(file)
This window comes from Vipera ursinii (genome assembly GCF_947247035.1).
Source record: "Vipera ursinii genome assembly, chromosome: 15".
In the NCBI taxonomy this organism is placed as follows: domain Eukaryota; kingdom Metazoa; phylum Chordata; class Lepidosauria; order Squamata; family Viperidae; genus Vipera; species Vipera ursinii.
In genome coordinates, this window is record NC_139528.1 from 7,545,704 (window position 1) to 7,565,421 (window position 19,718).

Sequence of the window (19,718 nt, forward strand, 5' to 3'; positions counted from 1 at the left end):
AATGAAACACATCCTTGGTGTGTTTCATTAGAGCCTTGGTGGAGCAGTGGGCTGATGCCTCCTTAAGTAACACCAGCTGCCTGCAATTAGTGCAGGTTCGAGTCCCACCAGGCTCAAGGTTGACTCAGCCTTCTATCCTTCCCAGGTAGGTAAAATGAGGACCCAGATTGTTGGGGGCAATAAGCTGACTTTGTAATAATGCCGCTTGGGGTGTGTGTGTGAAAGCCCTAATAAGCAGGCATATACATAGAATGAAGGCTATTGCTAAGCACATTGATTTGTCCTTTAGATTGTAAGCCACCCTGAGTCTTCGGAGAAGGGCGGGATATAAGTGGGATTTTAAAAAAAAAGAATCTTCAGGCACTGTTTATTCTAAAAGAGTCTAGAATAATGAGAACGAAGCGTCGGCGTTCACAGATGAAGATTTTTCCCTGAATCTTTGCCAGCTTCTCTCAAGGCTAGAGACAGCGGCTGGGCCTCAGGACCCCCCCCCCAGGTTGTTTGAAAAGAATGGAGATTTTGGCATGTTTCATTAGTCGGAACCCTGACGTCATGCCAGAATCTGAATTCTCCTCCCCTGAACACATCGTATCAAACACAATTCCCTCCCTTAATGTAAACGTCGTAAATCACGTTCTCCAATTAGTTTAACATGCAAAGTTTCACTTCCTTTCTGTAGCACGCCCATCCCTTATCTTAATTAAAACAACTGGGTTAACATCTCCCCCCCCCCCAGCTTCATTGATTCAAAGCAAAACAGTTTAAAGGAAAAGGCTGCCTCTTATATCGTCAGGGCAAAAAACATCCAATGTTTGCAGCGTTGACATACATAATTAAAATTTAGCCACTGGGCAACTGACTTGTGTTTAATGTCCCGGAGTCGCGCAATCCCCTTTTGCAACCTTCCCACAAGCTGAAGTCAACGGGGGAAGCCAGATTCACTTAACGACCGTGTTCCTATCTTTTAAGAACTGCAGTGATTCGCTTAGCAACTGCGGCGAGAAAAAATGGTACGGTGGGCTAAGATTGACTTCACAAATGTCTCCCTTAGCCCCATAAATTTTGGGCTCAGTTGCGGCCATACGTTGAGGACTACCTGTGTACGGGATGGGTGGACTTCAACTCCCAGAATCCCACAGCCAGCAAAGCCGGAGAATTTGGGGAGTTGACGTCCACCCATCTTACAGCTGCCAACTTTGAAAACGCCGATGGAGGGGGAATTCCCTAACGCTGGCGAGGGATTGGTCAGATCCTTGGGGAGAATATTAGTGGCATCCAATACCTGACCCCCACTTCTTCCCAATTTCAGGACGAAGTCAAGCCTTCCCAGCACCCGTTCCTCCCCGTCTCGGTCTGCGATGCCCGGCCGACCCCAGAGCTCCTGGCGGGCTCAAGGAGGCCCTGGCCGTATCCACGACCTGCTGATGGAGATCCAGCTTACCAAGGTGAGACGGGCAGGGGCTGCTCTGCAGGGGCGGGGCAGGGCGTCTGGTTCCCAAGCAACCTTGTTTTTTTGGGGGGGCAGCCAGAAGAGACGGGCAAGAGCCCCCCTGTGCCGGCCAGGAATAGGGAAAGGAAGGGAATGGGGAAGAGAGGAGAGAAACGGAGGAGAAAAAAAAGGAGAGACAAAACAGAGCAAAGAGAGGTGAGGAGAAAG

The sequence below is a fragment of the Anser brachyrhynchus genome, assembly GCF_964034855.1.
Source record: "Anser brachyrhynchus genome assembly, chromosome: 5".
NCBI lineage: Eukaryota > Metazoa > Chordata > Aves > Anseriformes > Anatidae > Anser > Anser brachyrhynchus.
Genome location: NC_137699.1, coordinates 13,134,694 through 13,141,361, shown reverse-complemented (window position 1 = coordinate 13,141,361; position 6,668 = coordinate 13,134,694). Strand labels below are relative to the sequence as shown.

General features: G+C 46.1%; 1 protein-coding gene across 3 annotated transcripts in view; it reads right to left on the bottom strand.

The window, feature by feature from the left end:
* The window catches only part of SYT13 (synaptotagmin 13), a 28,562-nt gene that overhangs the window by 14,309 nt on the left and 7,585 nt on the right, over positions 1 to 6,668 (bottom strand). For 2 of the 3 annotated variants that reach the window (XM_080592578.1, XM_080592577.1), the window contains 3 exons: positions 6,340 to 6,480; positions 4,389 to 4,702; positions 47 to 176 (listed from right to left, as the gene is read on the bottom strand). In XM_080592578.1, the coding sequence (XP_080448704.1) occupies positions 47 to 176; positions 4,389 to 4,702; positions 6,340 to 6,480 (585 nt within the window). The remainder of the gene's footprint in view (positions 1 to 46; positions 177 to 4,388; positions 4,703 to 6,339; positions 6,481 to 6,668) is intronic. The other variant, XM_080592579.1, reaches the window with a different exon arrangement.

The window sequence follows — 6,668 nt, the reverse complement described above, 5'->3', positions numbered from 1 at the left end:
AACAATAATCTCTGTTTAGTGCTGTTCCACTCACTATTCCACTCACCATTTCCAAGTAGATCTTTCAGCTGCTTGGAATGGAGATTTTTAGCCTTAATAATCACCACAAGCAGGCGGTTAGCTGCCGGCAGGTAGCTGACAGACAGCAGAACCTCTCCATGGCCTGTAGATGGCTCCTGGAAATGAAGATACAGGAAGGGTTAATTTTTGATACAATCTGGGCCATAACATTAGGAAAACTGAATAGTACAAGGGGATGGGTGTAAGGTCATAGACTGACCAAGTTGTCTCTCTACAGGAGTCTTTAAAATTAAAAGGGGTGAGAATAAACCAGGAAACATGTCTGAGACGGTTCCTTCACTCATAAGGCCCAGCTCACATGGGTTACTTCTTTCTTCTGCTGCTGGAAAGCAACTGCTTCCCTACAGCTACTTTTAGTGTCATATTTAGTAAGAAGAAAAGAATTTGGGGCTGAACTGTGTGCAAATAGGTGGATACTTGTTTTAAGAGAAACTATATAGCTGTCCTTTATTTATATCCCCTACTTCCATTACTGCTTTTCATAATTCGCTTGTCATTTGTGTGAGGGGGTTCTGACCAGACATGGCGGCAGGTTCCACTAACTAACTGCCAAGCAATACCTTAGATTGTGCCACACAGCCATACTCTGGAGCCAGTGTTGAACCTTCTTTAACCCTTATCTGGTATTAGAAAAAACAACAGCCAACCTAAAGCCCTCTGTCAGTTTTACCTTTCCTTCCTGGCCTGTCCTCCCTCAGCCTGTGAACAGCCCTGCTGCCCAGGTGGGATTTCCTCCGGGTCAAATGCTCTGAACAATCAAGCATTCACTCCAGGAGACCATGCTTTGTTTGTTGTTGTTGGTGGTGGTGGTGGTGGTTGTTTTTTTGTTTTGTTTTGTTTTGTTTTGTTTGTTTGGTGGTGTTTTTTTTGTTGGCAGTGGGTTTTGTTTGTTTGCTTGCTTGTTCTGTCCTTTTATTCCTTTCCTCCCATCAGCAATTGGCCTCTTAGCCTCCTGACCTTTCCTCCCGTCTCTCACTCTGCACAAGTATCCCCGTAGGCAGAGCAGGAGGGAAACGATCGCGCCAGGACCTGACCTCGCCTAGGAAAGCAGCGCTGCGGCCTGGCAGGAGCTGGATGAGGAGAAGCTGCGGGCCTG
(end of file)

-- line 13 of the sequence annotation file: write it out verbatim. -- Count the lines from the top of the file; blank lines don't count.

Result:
* The window catches only part of SYT13 (synaptotagmin 13), a 28,562-nt gene that overhangs the window by 14,309 nt on the left and 7,585 nt on the right, over positions 1 to 6,668 (bottom strand). For 2 of the 3 annotated variants that reach the window (XM_080592578.1, XM_080592577.1), the window contains 3 exons: positions 6,340 to 6,480; positions 4,389 to 4,702; positions 47 to 176 (listed from right to left, as the gene is read on the bottom strand). In XM_080592578.1, the coding sequence (XP_080448704.1) occupies positions 47 to 176; positions 4,389 to 4,702; positions 6,340 to 6,480 (585 nt within the window). The remainder of the gene's footprint in view (positions 1 to 46; positions 177 to 4,388; positions 4,703 to 6,339; positions 6,481 to 6,668) is intronic. The other variant, XM_080592579.1, reaches the window with a different exon arrangement.